This prosperous farmer has well earned the meed of success by his thrift, his industry, and his wisdom in managing the resources of the country in these pioneer days and is to he classed among the substantial and capable men who deserve representation in the history of the County.
Lewis D. Stevens was born in Alpine County. California, on April 10, 1876. His father, Alexander H. a farmer, was born in Perth, Scotland, on May 4, 1849, and married Sarah F. Trimmer. Our subject remained with his parents until nineteen. He came to Nez Perces County on July 9, 1885 and engaged in the cattle business with his father and for himself. On August 14, 1895, Mr. Stevens married Miss Addie, daughter of Darius B. and Arabelle J. Randall. Mr. Randall’s first work in life was as a teacher, being a first class educator. He was first lieutenant in the Rebellion and later was lieutenant in a company at Fort Lapwai. A detailed account of his career in the Indian troubles will appear in another portion of this volume and we will not revert to it here. He was a brave and courageous man and with a handful of sixteen he was pitted against one hundred and twenty-five Indians. He fought the Indians with display of desperate and great valor but was overpowered and slain. It is said that officer Perry stood and witnessed the awful massacre with no move to avert it. Mr. Randall was judge of Idaho County at the time of his death. He was beloved and esteemed by all. Mrs. Stevens was born December 8, 1876, in Idaho County and her brothers and sisters are named as follows: Oronoco L. Inghram, born April 25, 1866, in Linn County, Oregon; Henry A., born August 28, 1867, in Nez Perces County; Belle J. Gable, born November 2, 1870, in Nez Perces County; Maude E. Byron, born September 16, 1873, in Idaho County. Mrs. Stevens has also one half sister, Jay M. Dorman, born March 13, 1883, in Idaho County.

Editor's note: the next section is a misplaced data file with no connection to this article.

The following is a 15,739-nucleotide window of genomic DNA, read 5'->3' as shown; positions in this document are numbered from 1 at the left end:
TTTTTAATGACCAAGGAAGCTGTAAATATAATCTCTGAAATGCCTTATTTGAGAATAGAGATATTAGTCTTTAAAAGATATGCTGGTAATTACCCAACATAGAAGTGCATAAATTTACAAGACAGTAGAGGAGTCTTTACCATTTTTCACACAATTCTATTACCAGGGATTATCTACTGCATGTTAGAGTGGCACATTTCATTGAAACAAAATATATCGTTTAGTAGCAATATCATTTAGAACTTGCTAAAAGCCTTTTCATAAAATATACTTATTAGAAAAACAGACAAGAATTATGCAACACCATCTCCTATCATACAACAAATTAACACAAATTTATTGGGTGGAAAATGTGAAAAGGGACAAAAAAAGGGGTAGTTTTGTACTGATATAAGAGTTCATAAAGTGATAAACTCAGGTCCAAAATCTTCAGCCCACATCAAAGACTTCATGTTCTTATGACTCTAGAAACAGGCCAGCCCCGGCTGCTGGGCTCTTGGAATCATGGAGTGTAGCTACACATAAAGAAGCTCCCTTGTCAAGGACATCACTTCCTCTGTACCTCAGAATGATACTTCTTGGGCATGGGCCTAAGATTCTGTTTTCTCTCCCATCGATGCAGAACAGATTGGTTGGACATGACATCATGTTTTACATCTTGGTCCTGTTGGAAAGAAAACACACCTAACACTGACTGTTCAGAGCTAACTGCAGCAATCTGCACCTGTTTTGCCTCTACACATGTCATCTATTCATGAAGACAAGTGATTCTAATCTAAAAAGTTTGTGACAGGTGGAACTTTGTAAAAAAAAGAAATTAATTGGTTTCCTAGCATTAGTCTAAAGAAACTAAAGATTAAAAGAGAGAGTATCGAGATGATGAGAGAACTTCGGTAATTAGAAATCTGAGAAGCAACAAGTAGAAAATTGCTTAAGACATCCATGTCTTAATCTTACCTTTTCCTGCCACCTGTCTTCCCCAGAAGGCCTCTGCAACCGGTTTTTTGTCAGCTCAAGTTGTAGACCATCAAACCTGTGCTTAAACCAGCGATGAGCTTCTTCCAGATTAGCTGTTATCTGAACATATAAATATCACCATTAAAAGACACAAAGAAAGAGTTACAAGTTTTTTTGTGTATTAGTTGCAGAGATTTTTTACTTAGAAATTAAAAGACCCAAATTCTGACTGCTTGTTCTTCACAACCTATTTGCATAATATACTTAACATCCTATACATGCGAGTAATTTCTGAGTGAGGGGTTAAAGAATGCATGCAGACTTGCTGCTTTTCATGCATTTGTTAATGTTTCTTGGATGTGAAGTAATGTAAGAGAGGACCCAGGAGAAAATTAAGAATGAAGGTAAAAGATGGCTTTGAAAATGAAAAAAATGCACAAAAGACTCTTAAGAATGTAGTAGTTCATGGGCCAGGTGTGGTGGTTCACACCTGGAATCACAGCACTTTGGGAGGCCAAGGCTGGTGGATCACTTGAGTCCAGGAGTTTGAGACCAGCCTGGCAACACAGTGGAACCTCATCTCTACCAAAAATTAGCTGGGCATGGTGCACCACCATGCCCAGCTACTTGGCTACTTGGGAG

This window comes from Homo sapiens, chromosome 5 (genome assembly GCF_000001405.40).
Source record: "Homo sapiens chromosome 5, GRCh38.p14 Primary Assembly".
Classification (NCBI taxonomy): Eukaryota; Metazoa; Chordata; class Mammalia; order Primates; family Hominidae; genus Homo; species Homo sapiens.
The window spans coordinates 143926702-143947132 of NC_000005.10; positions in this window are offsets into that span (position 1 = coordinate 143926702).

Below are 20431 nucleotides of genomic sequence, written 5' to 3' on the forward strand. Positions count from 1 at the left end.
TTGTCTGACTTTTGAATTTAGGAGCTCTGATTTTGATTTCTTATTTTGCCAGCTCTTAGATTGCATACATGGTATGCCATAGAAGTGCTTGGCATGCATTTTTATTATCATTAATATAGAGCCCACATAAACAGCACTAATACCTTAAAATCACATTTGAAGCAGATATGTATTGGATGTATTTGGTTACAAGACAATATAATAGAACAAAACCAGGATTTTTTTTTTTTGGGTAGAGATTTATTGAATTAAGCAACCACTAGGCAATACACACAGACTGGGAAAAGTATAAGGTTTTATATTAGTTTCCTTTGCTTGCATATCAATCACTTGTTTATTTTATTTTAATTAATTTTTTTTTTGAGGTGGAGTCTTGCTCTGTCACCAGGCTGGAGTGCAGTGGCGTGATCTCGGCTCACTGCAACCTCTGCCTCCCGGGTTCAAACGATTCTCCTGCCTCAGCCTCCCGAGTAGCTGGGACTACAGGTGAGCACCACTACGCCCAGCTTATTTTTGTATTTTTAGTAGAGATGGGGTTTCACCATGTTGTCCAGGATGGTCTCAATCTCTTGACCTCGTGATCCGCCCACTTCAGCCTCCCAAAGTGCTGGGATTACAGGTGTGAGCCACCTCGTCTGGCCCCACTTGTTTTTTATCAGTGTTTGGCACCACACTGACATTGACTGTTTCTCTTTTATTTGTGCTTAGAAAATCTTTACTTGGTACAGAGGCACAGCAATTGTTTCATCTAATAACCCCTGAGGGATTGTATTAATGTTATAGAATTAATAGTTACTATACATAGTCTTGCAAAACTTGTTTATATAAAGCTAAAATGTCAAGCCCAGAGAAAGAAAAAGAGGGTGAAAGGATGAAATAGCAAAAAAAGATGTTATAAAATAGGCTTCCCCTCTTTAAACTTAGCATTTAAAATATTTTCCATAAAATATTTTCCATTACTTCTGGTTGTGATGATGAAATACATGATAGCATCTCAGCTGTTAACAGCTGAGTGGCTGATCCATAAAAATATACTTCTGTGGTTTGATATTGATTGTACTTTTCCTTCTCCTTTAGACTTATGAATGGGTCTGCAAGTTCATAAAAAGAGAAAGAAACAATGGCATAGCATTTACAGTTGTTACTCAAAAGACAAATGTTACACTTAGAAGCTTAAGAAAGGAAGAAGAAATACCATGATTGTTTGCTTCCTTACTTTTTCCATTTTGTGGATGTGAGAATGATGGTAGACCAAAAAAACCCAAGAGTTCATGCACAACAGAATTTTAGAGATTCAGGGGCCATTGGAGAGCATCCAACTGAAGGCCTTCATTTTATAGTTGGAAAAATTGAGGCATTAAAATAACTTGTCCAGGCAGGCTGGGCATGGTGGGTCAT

Mr. and Mrs. Stevens have two girls, Ruth Elizabeth, born June 19, 1898, in Idaho County; Lauretta Jay, born September 18, 1900, in this County.
Mr. Stevens has devoted himself to the improvement of his estate and has done commendable work. He raised about two thousand bushels of grain last year and feeds it all to his stock. He has fine stock, having twelve cattle, sixty horses, thirty sheep and many hogs.
Source: An Illustrated History of Northern Idaho, Embracing Nez Perce, Idaho, Latah, Kootenai and Shoshone Counties, Western Historical Publishing Company, 1903